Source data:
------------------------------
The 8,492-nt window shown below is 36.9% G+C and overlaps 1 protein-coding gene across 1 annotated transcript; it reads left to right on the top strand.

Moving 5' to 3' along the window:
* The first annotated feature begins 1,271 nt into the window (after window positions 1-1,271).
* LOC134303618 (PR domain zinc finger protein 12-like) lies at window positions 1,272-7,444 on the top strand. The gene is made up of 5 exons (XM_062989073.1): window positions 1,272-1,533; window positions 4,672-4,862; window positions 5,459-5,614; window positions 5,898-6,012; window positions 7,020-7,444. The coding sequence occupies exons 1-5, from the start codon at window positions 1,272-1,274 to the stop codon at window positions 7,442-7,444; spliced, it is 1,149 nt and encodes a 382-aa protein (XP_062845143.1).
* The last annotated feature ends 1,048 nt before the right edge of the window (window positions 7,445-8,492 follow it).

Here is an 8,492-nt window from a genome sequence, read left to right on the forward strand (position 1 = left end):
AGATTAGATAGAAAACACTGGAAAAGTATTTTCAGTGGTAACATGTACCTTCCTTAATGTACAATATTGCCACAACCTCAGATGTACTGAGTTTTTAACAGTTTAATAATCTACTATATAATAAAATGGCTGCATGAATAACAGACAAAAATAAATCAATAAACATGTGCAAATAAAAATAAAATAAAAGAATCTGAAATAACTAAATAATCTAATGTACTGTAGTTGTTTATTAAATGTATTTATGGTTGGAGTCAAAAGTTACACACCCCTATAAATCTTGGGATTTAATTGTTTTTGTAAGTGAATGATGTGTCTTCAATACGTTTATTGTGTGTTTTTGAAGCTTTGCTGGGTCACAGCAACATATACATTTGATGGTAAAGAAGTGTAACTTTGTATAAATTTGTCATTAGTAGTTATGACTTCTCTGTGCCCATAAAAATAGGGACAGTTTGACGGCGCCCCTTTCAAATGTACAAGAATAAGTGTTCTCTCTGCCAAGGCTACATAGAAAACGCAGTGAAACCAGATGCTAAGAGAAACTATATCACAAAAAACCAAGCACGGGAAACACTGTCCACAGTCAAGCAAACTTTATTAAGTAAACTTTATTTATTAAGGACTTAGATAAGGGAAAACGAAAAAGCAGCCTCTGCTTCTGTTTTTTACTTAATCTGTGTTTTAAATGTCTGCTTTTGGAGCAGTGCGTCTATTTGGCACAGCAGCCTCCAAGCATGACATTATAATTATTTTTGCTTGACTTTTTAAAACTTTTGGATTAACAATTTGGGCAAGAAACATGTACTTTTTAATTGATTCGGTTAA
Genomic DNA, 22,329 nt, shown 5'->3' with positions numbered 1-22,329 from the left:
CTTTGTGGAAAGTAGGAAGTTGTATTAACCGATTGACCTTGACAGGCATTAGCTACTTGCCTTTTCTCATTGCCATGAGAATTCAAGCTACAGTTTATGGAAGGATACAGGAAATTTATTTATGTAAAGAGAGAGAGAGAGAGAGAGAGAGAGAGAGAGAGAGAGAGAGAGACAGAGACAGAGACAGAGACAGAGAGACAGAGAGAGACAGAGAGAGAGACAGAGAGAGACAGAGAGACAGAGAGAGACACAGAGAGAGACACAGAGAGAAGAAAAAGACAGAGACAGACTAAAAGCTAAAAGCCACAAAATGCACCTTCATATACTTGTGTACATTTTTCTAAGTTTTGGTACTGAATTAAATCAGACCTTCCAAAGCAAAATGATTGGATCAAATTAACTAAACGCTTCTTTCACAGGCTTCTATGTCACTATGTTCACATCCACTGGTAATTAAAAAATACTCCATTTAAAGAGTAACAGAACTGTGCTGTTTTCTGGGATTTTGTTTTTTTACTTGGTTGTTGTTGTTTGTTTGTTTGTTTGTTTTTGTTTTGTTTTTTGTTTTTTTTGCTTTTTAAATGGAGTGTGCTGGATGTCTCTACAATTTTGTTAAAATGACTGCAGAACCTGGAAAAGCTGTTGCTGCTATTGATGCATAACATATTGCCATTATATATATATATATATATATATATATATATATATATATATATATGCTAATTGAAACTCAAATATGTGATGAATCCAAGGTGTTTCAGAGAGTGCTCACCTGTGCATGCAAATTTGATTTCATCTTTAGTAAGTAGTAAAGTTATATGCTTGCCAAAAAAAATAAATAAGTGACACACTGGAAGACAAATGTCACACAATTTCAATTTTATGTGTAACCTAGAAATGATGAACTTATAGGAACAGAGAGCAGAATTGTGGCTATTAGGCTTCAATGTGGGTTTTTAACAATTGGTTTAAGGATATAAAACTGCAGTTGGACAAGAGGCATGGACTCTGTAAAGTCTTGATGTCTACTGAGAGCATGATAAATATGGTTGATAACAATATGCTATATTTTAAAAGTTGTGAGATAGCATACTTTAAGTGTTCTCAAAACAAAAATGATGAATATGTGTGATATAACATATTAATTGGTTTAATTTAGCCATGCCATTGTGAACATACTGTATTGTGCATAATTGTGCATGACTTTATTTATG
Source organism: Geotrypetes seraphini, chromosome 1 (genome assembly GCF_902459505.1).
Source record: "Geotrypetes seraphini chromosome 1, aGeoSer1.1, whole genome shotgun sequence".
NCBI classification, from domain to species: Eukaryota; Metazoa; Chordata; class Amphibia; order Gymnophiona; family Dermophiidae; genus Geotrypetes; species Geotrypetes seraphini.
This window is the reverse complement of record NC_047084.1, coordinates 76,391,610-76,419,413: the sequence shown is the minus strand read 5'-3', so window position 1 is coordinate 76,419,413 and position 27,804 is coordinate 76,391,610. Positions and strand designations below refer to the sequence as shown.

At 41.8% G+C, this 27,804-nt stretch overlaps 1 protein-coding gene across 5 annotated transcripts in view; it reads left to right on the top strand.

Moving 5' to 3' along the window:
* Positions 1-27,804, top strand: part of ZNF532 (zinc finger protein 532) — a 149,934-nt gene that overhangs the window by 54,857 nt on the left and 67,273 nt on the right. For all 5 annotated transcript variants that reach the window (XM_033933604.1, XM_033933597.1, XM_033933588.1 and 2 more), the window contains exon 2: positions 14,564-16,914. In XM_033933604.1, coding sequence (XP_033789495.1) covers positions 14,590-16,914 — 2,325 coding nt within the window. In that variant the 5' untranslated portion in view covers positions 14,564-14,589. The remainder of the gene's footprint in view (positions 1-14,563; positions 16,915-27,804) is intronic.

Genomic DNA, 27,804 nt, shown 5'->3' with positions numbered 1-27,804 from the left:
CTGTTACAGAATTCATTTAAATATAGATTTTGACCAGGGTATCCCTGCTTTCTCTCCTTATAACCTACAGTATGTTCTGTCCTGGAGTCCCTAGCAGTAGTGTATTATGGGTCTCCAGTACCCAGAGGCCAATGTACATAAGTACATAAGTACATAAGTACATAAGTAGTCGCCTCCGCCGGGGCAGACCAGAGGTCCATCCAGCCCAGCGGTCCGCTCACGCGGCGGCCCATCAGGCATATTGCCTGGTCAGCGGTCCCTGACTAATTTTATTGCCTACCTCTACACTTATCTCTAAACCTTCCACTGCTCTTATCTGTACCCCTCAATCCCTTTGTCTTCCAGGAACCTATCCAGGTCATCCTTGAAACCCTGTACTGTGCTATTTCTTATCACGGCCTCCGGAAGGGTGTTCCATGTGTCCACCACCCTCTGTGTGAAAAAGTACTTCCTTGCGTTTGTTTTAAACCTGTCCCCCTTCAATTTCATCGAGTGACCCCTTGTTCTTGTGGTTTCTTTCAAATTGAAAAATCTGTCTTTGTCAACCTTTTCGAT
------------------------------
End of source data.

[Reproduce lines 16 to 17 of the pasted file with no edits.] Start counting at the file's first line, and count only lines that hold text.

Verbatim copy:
* Positions 1-27,804, top strand: part of ZNF532 (zinc finger protein 532) — a 149,934-nt gene that overhangs the window by 54,857 nt on the left and 67,273 nt on the right. For all 5 annotated transcript variants that reach the window (XM_033933604.1, XM_033933597.1, XM_033933588.1 and 2 more), the window contains exon 2: positions 14,564-16,914. In XM_033933604.1, coding sequence (XP_033789495.1) covers positions 14,590-16,914 — 2,325 coding nt within the window. In that variant the 5' untranslated portion in view covers positions 14,564-14,589. The remainder of the gene's footprint in view (positions 1-14,563; positions 16,915-27,804) is intronic.

Genomic DNA, 27,804 nt, shown 5'->3' with positions numbered 1-27,804 from the left: